Identifying a consistent and accurate load for your precision rifle while improving the overall efficiency of the load development process is a laudable goal. The 6.5 Guys met with Scott Satterlee to discuss and explore a technique he calls the “10 Round Load Development Ladder Test”. This is a load development approach he has refined to quickly identify accuracy nodes with only 10 rounds. Additional cartridges are then loaded to test and confirm these accuracy nodes. Scott’s approach really interested us as load development has traditionally been a time intensive and laborious process.
A lot of folks ask us if Scott’s methods are a replacement for OCW. When asked that question, Scott responds that his method uses a chronograph to get to the same answer as OCW. Prior to the availability of the extremely portable and accurate Magnetospeed, shooting groups as prescribed by the OCW method was the most practical way to arrive at an optimal load. Long story short, if you want to use the OCW method as promulgated by Dan Newberry there is absolutely nothing wrong with it. However, Scott believes his method is more efficient and arrives at the correct answer faster.
The following quote from Scott summarizes a key observation with load development, “Im not sure it is optimal charge weight at all but optimal velocity for the bullet weight that determines barrel harmonics. The reason I say this is because I can get the exact same great results in a velocity node using seven different powders. As long as I keep the bullet going the same velocity from powder to powder I get the same result. Powder charge may be slightly different but as long as I’m in the velocity happy place for that bullet and my cartridge, powder is secondary.”
Scott’s method is predicated on the shooter having their reloading techniques dialed in. After the release of the video, we had a number of viewers ask us what Scott does to perfect his reloading technique. We can tell you from personal experience that we have adopted many of Scott’s techniques and they work:
- Brass makes a big difference. Buy good brass and be done with it.
- Get a good chronograph. From a convenience and accuracy standpoint, the Magnetospeed is hard to beat.
- Sort your brass by lot and the number of times they have been fired. We can’t tell you how many inquiries we get from folks who purchase mixed lots of brass at the local outdoor store and wonder why they can’t find a good load.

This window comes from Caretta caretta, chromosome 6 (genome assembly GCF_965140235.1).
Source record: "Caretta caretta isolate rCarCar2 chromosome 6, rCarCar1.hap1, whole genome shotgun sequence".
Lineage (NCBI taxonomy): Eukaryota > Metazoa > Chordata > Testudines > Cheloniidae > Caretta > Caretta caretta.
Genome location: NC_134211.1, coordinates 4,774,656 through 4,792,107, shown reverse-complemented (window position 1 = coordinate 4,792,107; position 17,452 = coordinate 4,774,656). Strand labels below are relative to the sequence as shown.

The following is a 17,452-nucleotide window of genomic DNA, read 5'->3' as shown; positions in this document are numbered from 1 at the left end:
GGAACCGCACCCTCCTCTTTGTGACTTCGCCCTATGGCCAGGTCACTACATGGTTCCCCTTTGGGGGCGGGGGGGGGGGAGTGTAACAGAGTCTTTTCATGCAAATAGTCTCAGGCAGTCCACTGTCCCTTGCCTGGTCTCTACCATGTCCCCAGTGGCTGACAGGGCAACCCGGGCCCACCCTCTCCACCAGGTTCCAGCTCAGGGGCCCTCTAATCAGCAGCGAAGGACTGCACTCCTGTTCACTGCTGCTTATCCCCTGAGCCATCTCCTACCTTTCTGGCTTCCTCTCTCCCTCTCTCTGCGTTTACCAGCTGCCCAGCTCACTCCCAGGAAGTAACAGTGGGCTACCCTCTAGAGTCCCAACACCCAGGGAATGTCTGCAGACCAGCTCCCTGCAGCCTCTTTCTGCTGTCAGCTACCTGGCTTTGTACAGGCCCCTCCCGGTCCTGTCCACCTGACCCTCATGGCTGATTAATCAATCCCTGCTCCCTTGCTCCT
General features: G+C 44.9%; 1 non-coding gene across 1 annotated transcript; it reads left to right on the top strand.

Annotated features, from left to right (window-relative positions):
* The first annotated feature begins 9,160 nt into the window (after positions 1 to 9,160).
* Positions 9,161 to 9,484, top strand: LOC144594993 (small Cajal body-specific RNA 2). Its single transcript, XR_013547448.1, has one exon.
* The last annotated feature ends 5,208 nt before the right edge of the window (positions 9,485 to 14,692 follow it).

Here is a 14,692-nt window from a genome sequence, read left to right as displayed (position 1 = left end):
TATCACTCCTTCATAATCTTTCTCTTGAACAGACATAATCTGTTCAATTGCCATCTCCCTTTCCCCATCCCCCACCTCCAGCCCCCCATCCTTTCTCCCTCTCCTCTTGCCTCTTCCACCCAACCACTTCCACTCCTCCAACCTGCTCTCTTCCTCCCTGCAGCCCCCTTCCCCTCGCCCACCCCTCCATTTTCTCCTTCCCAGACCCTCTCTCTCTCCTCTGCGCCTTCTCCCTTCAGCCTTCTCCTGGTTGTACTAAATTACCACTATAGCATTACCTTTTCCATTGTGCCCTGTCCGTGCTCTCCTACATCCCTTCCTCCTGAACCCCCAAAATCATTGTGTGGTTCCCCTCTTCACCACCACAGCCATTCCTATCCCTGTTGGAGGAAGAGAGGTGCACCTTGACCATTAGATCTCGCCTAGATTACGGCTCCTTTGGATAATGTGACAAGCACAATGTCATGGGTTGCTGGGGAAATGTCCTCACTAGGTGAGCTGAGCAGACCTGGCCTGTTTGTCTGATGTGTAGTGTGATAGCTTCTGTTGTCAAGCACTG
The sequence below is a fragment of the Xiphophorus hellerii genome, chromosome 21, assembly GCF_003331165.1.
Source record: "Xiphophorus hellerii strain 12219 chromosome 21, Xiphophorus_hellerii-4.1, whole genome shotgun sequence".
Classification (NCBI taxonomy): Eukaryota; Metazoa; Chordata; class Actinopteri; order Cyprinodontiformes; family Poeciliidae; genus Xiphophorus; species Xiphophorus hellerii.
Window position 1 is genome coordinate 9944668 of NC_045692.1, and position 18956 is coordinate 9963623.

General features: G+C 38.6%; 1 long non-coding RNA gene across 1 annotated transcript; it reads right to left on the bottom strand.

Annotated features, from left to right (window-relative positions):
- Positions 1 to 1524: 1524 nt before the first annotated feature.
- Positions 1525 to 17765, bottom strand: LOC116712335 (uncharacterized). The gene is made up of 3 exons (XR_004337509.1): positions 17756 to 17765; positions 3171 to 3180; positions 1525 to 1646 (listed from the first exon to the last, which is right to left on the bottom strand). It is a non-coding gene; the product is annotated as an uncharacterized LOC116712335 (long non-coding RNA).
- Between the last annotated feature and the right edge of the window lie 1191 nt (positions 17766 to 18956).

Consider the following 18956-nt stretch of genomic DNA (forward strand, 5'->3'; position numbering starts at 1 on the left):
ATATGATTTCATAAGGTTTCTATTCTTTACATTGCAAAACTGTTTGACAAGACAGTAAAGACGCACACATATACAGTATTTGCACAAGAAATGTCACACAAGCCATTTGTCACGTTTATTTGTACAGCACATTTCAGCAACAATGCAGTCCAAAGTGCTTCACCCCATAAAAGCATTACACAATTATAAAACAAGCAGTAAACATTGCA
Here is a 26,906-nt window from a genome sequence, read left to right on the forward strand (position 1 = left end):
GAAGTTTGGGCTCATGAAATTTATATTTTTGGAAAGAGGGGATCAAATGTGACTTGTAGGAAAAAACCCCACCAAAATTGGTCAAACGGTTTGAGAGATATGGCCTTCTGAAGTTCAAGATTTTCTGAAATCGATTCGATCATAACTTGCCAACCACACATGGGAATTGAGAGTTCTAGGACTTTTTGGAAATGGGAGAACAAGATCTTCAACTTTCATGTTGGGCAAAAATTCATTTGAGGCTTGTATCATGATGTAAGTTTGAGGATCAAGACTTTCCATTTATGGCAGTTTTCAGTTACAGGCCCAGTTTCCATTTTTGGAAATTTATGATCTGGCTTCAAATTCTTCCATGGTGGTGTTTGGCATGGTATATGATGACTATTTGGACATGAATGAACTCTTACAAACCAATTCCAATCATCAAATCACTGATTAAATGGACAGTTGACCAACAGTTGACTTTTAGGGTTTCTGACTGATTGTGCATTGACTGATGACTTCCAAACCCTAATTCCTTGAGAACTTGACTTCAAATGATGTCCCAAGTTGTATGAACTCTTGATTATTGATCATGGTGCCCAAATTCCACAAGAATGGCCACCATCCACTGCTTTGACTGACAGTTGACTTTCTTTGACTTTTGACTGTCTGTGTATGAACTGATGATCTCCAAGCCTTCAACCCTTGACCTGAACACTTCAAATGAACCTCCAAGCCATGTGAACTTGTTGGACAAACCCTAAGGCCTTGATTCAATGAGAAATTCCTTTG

- Annealing works. There was an experiment done by a reputable company and super smart guys, but the experiment was too limited to replicate high volume shooters. Take a look at our article on the AMP annealer where we discuss this.
- Powder weight is pretty important. Measure every single charge unless you are reloading in volume for a gas gun or pistol. A lot of folks use the RCBS Chargemaster and certain modifications can be made to really dial them in. This will be the subject of a future article.
- Find a load length that gets your bullets off the lands. A load that is jammed into the lands will not have durability and you will have to readjust them frequently. VLD bullets can be jump tolerant and extremely accurate well off the lands. The following article from Berger Bullets confirms this.
- Remove primers as a separate step using a dedicated die such as the Lee Universal Decapper. We’ve conducted experiments where using the sizing die to decap increases runout.
- Use a mandrel instead of an expander ball. We’ve noticed less runout and lower SDs by doing this. Get a carbide mandrel so you can remove any burrs or imperfections after you remove the sizing lube from the brass. A mandrel also helps in conditioning the necks on virgin brass and avoids the need to full length size virgin brass.
- Pay attention to primer seating. Seat the primer until the anvil touches the bottom of the primer pocket and go ever so slightly further (.001″) to pre-stress the priming compound. This requires a refined sense of feel that can take some time to develop. We’ve encountered shooters with dud rounds who claim “I’ve got some bad primers.” Almost without exception, they are not seating their primers deep enough.
- If running a compressed load, settle your powder. Check out our article on bullet seating.
Here’s a summary of Scott’s “10 round” technique as described by him:
“I start 1.5 grains below my max load and load 10 shells ascending by .2 gr. So for the Swedemoor, 50.0, .2, .4, .6, .8, 51.0, .2, .4, .6, .8, 52.0
Then I will shoot these over the chronograph and look for the nodes. A node will be a velocity flat spot where .4-.8 gr of powder doesn’t move the speedometer much. This example with Reloader 26 in my 6.5 Addiction with 140 RDFs, the flat spot is between 51.2 and 51.8 grains -velocity went from 3025-3033 fps. So, .8 grains of powder added a total of 8 fps. Therefore, the middle of my node is 51.5 grains.
Next I then load up 5 of the 51.5 grain load and shoot them over the chronograph and the extreme spread was 5 FPS. I have repeated this with H100V, H4350, 4831, 1000, Retumbo, RE 17,19, 22, 23, 26, wiN 760, 780, VV 160, 170, 560, 570 IMR 4451, 4955, 7828 and 7977. With all of these powders, 3020-3035 fps was an accuracy node without regard to the powder type.
Once I find the velocity node I load in the middle of it then fiddle with COAL until it shoots tiny groups with low low extreme spreads. You can have an accurate load at 100 yards that will not shoot past 600 yards because you have a high extreme spread. For me any extreme spread that is over 25 FPS is unacceptable no matter how small the group is at 100 yards. Even if I had a load that shot .1 moa at 100 yard yet had an ES of 30, I wouldn’t use that load for a match. I would take a .3 moa load that had a sub 10 fps extreme spread any day of the week because the load will not start to spread vertically past 600.”
Editor: Ed Mobley (firstname.lastname@example.org)
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